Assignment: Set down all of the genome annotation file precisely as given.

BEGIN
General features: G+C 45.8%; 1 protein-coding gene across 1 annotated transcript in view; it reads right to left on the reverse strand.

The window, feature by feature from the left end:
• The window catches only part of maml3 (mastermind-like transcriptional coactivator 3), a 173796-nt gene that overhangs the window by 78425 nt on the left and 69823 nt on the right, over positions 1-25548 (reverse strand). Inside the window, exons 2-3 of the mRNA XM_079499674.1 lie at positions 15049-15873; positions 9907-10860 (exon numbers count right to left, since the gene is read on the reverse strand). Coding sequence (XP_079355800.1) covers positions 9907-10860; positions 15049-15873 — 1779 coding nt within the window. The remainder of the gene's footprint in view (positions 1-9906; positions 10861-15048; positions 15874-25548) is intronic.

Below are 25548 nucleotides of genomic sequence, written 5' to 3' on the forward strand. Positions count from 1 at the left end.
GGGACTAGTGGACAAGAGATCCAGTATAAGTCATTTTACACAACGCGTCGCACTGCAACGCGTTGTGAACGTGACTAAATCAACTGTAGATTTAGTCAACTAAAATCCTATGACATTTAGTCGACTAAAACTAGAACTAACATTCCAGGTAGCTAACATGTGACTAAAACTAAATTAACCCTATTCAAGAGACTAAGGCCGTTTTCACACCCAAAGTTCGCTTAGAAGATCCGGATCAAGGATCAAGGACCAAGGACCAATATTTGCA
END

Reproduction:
General features: G+C 45.8%; 1 protein-coding gene across 1 annotated transcript in view; it reads right to left on the reverse strand.

The window, feature by feature from the left end:
• The window catches only part of maml3 (mastermind-like transcriptional coactivator 3), a 173796-nt gene that overhangs the window by 78425 nt on the left and 69823 nt on the right, over positions 1-25548 (reverse strand). Inside the window, exons 2-3 of the mRNA XM_079499674.1 lie at positions 15049-15873; positions 9907-10860 (exon numbers count right to left, since the gene is read on the reverse strand). Coding sequence (XP_079355800.1) covers positions 9907-10860; positions 15049-15873 — 1779 coding nt within the window. The remainder of the gene's footprint in view (positions 1-9906; positions 10861-15048; positions 15874-25548) is intronic.

Below are 25548 nucleotides of genomic sequence, written 5' to 3' on the forward strand. Positions count from 1 at the left end.
GGGACTAGTGGACAAGAGATCCAGTATAAGTCATTTTACACAACGCGTCGCACTGCAACGCGTTGTGAACGTGACTAAATCAACTGTAGATTTAGTCAACTAAAATCCTATGACATTTAGTCGACTAAAACTAGAACTAACATTCCAGGTAGCTAACATGTGACTAAAACTAAATTAACCCTATTCAAGAGACTAAGGCCGTTTTCACACCCAAAGTTCGCTTAGAAGATCCGGATCAAGGATCAAGGACCAAGGACCAATATTTGCA